'Freya', by Anthony Quinn - Review

By Wheldon, Wynn | The Spectator, March 5, 2016 | Go to article overview

'Freya', by Anthony Quinn - Review


Wheldon, Wynn, The Spectator


The name Freya is derived from the old Norse word for 'spouse', perhaps Odin's. As a goddess she is variously responsible for birth, death, war and beauty, which seems to cover a fairly wide range of human endeavour. It is a name befitting the ardent heroine of this old-fashioned novel with a distinctly contemporary bearing.

An initial irritation at the use of a literary pun (the first of the three parts of the book is called 'At Swim, Two Birds' for no very obvious reason) and a sprinkling of period props (powdered eggs always pop up in the late 1940s) soon gives way to the pleasurable anticipation of a long tale well told.

Anthony Quinn's previous novel, Curtain Call , was set in 1936, and one of its principal characters, Stephen Wyley, is the father of the eponymous heroine of this one. She has served as a Wren and finds the idea of studying at Oxford rather superfluous after fighting a war. Nevertheless, her friend, the young, naive and beautiful Nancy, is also going up, and so she is persuaded. Here they meet the three men who are to play significant roles in their lives: the theatrical dandy Nat Fane, the shy, mysterious Alex MacLeish and the ambitious, charming Robert Cosway.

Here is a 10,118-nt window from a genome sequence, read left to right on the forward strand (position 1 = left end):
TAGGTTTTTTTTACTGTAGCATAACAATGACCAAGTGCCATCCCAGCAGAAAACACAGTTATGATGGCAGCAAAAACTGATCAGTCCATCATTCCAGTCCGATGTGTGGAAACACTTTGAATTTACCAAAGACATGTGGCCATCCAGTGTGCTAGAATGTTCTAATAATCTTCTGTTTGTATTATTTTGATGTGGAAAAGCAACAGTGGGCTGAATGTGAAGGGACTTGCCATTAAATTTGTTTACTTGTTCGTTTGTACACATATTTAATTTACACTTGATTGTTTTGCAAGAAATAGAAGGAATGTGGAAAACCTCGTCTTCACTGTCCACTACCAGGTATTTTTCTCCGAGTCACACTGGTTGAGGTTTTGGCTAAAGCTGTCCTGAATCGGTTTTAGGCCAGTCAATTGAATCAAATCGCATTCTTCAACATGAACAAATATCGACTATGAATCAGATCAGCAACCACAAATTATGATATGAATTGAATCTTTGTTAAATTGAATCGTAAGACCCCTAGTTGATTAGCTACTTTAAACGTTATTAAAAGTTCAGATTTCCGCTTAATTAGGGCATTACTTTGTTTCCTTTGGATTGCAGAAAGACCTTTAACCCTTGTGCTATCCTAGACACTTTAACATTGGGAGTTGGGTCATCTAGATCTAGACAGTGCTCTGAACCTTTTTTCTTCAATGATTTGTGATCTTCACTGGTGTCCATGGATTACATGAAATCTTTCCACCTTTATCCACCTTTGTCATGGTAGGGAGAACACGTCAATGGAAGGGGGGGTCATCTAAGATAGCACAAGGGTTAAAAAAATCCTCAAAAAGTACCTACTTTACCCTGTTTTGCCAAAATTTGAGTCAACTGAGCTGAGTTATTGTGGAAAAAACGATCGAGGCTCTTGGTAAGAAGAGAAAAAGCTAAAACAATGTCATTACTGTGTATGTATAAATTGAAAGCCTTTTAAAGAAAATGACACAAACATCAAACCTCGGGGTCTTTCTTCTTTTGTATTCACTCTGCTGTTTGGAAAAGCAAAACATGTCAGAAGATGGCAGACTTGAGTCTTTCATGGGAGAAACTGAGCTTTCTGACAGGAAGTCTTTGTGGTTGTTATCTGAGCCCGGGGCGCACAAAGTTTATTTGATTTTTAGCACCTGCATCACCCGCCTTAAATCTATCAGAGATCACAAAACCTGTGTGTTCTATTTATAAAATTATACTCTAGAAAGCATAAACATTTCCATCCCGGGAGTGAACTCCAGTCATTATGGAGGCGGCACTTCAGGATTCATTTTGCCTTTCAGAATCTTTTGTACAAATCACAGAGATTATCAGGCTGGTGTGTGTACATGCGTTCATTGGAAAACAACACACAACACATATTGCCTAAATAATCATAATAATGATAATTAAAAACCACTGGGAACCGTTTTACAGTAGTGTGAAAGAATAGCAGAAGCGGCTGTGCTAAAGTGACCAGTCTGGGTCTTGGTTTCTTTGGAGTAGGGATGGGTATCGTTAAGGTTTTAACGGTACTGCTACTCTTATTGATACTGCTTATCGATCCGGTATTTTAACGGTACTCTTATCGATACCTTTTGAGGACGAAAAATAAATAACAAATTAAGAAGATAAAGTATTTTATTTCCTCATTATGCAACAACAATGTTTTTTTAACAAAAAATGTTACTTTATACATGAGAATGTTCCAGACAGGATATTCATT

Freya is divided into three parts, roughly eight years between each, and it is hard not to consume it as one might a TV box-set. Quinn's willingness fully to detail each of his scenes attests to his years as a film critic. The episodes follow one another in almost entirely chronological sequence. …

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